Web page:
Sereno, having caught his husband in bed with a young boy of 16 (the same age he was when he first met and was seduced by Mitchell), is visiting Puerto Rico to reconnect with his estranged cousin, Esteban. Sereno needs time to recover from the nightmare of a divorce, and he’s feeling the need to surround himself with family. Esteban’s coffee plantation is more beautiful than any dream Sereno could have come up with on his own, and the coffee is to die for. But even the most glorious scenery and delicious coffee pales in comparison to the handsome Chocolate, Esteban’s best friend.
Chocolate, like his nickname, is both bitter and sweet. He flirts with Sereno one moment, dismisses him the next, but after Sereno beats a bigot bloody at the bar, something between them changes. Chocolate’s heated glances become touches burning their way over Sereno’s skin, and one kiss turns into more … so much more. Sereno knows it’s happening too fast, but he’s already in love with Chocolate. However, looming on the horizon is Hurricane Maria and Sereno and Chocolate’s fragile new relationship will be put to an unforgiving test.
I’m conflicted on this story. There is a great deal to like here, and the author’s love for Puerto Rico and his horror at the devastation of the hurricane are achingly real. However, Sereno and Chocolate were both off-putting in the extreme, leaving me wishing that I was reading Esteban’s story instead of Sereno’s.
Sereno is a selfish, self-centered man — in part because his world has come apart all around him. His husband, who groomed him from the age of 16, abandoned him for another child, and he’s left fighting for pieces of his dignity. For all Sereno’s prestige working as a writer for a popular chocolate and coffee delivery service, his cousin (though they’re more like brothers, with the closeness and love for one another they share) seems to have it much better, with a loving and devoted wife, a gorgeous coffee plantation and a thriving business, and loving friends and family. Not that he compares them; Sereno’s honestly happy for his cousin and loves him deeply. He never once tries to compare their lives or ways of living.
It’s a different story when it comes to Choco, however. When first introduced to Chocolate, Sereno can’t take his eyes off him and carefully, shyly flirts back. However, when he’s told the other man is straight (Chocolate was married, and kept company with quite a few pretty women), Sereno accepts that fact and, while he still lusts for him, doesn’t make any moves on him. Until Chocolate does. Chocolate is so hot and cold in those early moments, going from ignoring Sereno to aggressively teasing, from insulting to predatory. Chocolate tells Sereno he’s gay and takes Sereno’s confusion (he thought Choco was straight, after all) as an insult. It isn’t until Sereno gets drunk in a bar with Esteban and beats up another man making fun of him for being gay that Chocolate decides he wants Sereno. But not until after he gets him drunk.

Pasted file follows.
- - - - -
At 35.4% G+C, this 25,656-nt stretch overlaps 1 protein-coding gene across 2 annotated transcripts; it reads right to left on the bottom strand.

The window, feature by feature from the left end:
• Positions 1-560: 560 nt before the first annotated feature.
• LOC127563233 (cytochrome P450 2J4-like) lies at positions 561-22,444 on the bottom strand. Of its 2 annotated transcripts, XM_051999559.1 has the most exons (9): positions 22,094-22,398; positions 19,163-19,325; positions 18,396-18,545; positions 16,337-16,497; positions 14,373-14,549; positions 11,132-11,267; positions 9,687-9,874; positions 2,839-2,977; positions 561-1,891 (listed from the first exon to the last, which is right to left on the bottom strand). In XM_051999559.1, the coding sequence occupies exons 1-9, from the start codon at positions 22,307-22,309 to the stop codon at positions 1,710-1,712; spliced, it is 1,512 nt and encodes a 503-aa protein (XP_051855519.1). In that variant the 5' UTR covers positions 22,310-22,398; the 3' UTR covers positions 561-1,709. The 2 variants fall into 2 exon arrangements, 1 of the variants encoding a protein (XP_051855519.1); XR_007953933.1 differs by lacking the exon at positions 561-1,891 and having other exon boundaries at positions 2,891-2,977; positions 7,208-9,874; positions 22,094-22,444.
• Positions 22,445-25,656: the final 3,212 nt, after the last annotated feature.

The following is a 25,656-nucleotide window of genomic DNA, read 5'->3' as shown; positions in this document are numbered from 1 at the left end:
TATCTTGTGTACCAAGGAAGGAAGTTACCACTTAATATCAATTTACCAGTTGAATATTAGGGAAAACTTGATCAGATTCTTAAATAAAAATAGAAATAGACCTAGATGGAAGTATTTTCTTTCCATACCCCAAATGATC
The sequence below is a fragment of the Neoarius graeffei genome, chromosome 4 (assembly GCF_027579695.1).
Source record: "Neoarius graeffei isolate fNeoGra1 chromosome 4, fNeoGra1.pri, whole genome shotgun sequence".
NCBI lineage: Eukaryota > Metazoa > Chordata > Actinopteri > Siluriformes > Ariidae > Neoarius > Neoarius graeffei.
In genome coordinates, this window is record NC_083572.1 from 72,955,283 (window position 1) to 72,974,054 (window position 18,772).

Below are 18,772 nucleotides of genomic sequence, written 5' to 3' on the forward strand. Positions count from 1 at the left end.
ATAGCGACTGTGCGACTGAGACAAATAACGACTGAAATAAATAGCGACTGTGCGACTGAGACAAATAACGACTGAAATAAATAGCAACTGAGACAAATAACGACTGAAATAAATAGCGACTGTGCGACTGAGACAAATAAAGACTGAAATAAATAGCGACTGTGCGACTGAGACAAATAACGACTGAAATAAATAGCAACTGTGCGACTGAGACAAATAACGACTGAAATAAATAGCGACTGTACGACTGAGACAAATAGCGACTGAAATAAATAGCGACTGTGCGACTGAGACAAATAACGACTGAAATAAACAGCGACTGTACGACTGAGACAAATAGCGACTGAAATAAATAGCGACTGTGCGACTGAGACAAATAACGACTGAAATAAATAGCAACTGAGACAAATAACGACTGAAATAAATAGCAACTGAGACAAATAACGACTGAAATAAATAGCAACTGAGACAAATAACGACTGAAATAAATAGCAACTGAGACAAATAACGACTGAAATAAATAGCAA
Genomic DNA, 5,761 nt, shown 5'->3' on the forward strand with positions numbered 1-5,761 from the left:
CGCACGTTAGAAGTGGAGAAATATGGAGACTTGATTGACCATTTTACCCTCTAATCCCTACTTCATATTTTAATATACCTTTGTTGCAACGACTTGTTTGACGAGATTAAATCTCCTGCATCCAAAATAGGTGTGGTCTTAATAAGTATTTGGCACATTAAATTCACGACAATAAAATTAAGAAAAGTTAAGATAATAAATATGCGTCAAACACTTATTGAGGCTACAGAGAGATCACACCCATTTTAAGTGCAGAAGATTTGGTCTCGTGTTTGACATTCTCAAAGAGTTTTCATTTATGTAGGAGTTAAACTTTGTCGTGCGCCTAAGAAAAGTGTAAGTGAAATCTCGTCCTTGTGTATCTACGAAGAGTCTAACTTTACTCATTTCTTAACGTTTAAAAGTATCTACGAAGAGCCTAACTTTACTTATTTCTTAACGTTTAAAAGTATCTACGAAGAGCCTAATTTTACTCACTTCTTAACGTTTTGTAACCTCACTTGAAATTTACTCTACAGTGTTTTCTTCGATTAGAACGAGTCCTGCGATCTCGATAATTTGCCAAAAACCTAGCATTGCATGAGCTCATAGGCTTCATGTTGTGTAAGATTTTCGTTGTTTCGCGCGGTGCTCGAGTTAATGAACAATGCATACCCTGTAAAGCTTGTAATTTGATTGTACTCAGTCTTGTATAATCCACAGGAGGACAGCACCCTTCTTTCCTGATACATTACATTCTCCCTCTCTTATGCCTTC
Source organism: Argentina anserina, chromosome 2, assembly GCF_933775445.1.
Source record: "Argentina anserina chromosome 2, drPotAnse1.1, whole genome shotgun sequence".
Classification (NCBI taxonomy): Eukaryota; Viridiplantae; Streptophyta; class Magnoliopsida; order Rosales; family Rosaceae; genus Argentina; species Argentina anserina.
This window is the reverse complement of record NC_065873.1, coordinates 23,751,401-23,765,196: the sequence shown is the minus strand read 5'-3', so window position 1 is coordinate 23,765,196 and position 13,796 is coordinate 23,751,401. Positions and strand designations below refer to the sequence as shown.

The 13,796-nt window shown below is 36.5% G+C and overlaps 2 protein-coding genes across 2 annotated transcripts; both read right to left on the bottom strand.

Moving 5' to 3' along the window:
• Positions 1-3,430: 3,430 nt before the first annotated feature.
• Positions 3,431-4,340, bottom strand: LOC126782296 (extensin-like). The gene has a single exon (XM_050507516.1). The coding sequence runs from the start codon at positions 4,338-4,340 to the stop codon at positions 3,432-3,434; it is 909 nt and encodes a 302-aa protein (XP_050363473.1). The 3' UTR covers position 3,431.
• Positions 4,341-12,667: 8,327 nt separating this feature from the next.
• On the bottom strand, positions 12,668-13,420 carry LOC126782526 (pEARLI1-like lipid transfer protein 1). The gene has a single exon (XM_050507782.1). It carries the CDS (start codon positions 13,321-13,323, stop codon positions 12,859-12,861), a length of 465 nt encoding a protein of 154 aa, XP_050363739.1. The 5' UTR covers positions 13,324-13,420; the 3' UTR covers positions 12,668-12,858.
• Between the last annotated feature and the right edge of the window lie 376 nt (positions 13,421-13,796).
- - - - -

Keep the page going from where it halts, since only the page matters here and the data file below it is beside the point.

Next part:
Chocolate admits this to Sereno, who is drunk enough and horny enough not to care. Chocolate tells Sereno he’s drawn to the hurt and insecurities he can see in the other man, and tells him he wants to make Sereno ‘clean.’ It’s not romance, to me, when one person tells the other they planned to get their partner drunk so they’d be an easy lay. And that the only reason they want them is to change them, even if it’s phrased as ‘healing.’ Chocolate doesn’t know at this point about Sereno’s relationship with Mitchell; it’s all projection and imagination and leaves me feeling more than a little uncomfortable and disgusted.
Things only get worse from there. As they slowly begin to fall in lust/love, the men have a fight about Sereno not wanting to stay in Puerto Rico forever, especially after the hurricane destroys houses, cities, and even Esteban’s farm. Sereno whines that Choco won’t talk to him after their fight, and on the day Choco’s mother goes missing, he whines because Choco didn’t stay to let Sereno talk to him, instead going to look for his missing, elderly, sick mother. When Choco finally does find his mother, injured and suffering from exposure, Choco doesn’t come to make up with Sereno after stitching up his elderly mother and then tending to his own injuries suffered while looking for her, which makes Sereno sad.
The sex scenes between them felt mechanical and obligatory, with the requisite gushy emotions and protestations of love that felt a little stilted and clumsy. It’s a personal thing, but considering the lack of lube, some small phrases, and the mention of breasts in a few scenes, I couldn’t help but wonder if the character of Sereno had, in an earlier draft, been female (I do not believe he is intended to be trans). That aside, there was just something bland about them that, combined with the emotional, quixotic nature of Chocolate and the absolute selfishness and self-centeredness of Sereno, made this an unenjoyable part of the book for me.
However, there is a bright and interesting story here revolving around Sereno’s cousin, Esteban. Esteban cares for his workers and his island. He keeps men on the payroll who do crap work because no one else will hire them, and because one has children and a wife to feed. When everything is destroyed by the hurricane, he’s compassionate and optimistic, determined to take care of anyone who needs help — and to protect them — and even when, in the midst of all this, Sereno decides he just has to be taken to the airport some hours away … he takes him. Because he’s a good man and a good cousin.
As much as I enjoyed what bits of Esteban’s story as I got, and as much as I appreciated the author’s delicate way of handling the reality of Hurricane Maria without getting on a soap box about what did and didn’t happen afterwords, I couldn’t stand either Sereno or Chocolate and didn’t enjoy any scene where the two of them were together. Regretfully, I suggest you pass on this book.